TRANSFORMING vacant city centre buildings from retail to residential purposes could help ease the student housing crisis, the president of the Royal Incorporation of Architects in Scotland (RIAS) has said.
It comes amidst a severe shortage of student accommodation, with recent reports of up to 70 students at one Scottish university seeking help for homelessness. Much of the blame has been put down to soaring rent prices, but universities such as St Andrews have begun building new accommodation to ease the ‘unprecedented’ levels of demand.
With Glasgow City Council recently announcing it is ‘considering’ findings in a report which outlined the potential of buildings once used for retail and commercial in the city being repurposed into residential developments, Project Scotland asked Chris Stewart, who was elected RIAS president in June, if this could be a realistic blueprint moving forward and if it could help meet the increasing demand for student accommodation.
“I do not see why not,” he replied. “There is a whole series of reasons as to why that would be quite good. There’s a lot of factors that’ll determine whether it’s realistic.
“Students bring a bit of vibrancy to city centres. At certain times of the year and day some city centre spaces can be quite quiet, but if students are there that would bring a natural presence and surveillance to streets and squares.”
With many of Scotland’s colleges and universities situated in city centres, the architect added that student accommodation would also lend itself well to targets of reducing car-reliance in such spaces – with many students not requiring car parking provision, and their places of learning being within walking distance.
“I’m also aware that there’s often a lot of student accommodation that gets built in peripheral areas – not the city centre but areas around the edge such as Partick (in Glasgow) and Morningside (in Edinburgh) – and from my own experience they are not that well received by the local communities,” Chris explained. “They’d rather see some affordable housing or housing for the community, rather than more student accommodation appearing.
“If you had more student accommodation in the city centres, then that’s obviously going to take some of the pressure away from these areas and that would help the city more broadly.”
With many students returning home during the summer months, Chris added that student accommodation could be used by tourists during this time – something he said is common practice in many European cities and would help bring footfall to currently barren areas year-round.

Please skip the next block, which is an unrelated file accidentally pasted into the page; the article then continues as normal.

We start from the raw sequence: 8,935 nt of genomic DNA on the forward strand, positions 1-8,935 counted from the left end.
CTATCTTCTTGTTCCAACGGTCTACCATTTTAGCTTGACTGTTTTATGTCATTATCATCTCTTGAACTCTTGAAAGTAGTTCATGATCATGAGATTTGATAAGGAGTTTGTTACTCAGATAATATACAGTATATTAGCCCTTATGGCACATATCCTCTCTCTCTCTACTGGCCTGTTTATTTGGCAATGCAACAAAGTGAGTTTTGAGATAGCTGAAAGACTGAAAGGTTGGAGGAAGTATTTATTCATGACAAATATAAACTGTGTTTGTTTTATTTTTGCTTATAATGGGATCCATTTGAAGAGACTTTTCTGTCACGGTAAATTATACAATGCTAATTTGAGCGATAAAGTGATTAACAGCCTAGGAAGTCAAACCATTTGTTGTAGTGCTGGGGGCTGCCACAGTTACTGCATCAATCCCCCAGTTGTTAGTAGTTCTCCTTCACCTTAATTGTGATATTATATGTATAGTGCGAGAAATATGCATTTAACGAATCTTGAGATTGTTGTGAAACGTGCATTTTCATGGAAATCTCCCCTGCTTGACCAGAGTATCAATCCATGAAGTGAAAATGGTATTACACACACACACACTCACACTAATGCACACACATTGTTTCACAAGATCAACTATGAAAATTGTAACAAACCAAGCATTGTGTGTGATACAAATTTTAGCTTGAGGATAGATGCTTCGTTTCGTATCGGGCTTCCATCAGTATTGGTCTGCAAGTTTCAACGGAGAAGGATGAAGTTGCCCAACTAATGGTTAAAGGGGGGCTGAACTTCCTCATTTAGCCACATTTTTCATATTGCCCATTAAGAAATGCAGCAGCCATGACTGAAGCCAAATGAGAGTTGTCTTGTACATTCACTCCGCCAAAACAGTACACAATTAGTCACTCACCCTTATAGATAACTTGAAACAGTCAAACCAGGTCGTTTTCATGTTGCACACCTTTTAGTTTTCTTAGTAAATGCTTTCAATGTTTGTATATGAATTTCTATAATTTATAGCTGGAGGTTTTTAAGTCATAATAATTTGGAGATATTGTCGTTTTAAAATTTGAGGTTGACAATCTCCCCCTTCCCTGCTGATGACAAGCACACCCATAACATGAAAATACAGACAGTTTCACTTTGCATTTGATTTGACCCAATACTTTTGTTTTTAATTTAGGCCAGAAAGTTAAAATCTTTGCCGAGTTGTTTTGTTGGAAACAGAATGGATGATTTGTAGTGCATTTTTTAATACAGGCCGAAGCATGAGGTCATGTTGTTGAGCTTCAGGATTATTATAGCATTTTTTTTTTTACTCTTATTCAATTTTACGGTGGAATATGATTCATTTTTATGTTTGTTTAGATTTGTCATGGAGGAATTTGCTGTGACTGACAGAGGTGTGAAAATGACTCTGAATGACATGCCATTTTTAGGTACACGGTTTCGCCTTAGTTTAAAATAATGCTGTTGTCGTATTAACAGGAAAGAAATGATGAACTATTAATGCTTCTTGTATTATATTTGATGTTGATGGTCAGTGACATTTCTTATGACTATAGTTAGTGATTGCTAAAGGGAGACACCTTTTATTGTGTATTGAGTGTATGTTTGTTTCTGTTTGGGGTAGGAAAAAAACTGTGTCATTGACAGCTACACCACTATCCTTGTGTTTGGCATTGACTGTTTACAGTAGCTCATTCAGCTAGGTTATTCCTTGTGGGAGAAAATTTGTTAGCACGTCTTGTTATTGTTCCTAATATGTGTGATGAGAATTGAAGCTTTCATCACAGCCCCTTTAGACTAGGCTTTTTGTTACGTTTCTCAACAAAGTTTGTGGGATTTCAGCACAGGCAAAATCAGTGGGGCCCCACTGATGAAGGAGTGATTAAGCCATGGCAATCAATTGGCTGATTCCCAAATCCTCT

He pointed out that it’s hard to identify what a ‘typical’ vacant retail building is, as they all feature different elements, sizes, and design. However, he said that most do present difficulties in transitioning to residential, due to the task of getting services required for accommodation – such as drainage – throughout the entirety of the building.
Highlighting the plans to demolish Glasgow’s St Enoch Centre and Buchanan Galleries to replace them with a mix of new build commercial and residential buildings, Chris said it would be good practice to ensure such new builds are long-life and loose fit.
“If these (existing) buildings had been designed for long-life and loose fit then they would naturally be able to take retail units and convert them into residential and vice-versa,” he added. “Who knows what’ll happen in 30 years’ time? It might be that all of a sudden retail is important again and the buildings can be interchangeable to meet the needs.”
It is not just bringing more students into the city centre that the architect is an advocate of, but those from across the board. “I always think it’s good to bring in a multi-generational and very broad mix of housing into city centres,” he explained. “You start bringing families in and you start to think about how you get schools built into the local area, which I really like the idea of – really rich, mixed-use quarters in the cities; for me, they’re always the most interesting and fascinating.”
Chris stated that cities are growing, citing a UN study which predicts that 80% of the world’s population will live in urban settings by 2050.
“We’re going to get more people living in city centres… so these questions are becoming more pertinent,” he concluded.